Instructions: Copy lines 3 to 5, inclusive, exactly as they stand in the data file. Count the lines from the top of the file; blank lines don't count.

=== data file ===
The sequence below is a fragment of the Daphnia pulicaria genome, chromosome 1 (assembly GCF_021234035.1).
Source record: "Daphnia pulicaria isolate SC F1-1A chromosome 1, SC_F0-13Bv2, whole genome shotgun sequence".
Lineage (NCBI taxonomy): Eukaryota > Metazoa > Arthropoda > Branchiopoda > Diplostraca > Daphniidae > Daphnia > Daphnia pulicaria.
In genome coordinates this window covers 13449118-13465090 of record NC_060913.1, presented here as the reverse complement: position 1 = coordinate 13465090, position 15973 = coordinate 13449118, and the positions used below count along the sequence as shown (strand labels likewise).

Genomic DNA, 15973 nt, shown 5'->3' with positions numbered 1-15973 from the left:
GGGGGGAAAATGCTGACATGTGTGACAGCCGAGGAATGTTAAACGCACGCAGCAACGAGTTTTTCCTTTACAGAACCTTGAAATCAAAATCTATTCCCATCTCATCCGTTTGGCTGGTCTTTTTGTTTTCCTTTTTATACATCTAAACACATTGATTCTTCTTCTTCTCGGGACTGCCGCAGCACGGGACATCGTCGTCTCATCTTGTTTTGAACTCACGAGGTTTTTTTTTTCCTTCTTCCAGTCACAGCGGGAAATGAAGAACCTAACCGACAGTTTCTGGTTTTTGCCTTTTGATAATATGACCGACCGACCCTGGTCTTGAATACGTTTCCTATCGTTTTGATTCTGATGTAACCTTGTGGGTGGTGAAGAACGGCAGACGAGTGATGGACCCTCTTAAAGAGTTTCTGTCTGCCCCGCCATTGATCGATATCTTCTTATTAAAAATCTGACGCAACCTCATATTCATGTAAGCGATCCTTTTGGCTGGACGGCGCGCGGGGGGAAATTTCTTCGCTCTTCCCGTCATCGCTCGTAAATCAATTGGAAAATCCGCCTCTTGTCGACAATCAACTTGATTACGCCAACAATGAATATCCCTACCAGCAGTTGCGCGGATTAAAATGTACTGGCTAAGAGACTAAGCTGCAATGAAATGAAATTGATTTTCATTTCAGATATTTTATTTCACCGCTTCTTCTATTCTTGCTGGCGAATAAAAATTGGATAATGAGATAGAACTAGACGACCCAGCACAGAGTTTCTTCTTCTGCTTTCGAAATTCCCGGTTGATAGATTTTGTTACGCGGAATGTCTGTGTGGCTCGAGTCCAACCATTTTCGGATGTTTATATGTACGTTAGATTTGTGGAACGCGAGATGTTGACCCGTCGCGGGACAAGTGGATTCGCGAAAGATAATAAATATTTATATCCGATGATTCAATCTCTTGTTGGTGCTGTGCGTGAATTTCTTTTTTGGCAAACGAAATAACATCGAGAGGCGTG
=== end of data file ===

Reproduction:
Lineage (NCBI taxonomy): Eukaryota > Metazoa > Arthropoda > Branchiopoda > Diplostraca > Daphniidae > Daphnia > Daphnia pulicaria.
In genome coordinates this window covers 13449118-13465090 of record NC_060913.1, presented here as the reverse complement: position 1 = coordinate 13465090, position 15973 = coordinate 13449118, and the positions used below count along the sequence as shown (strand labels likewise).

Genomic DNA, 15973 nt, shown 5'->3' with positions numbered 1-15973 from the left: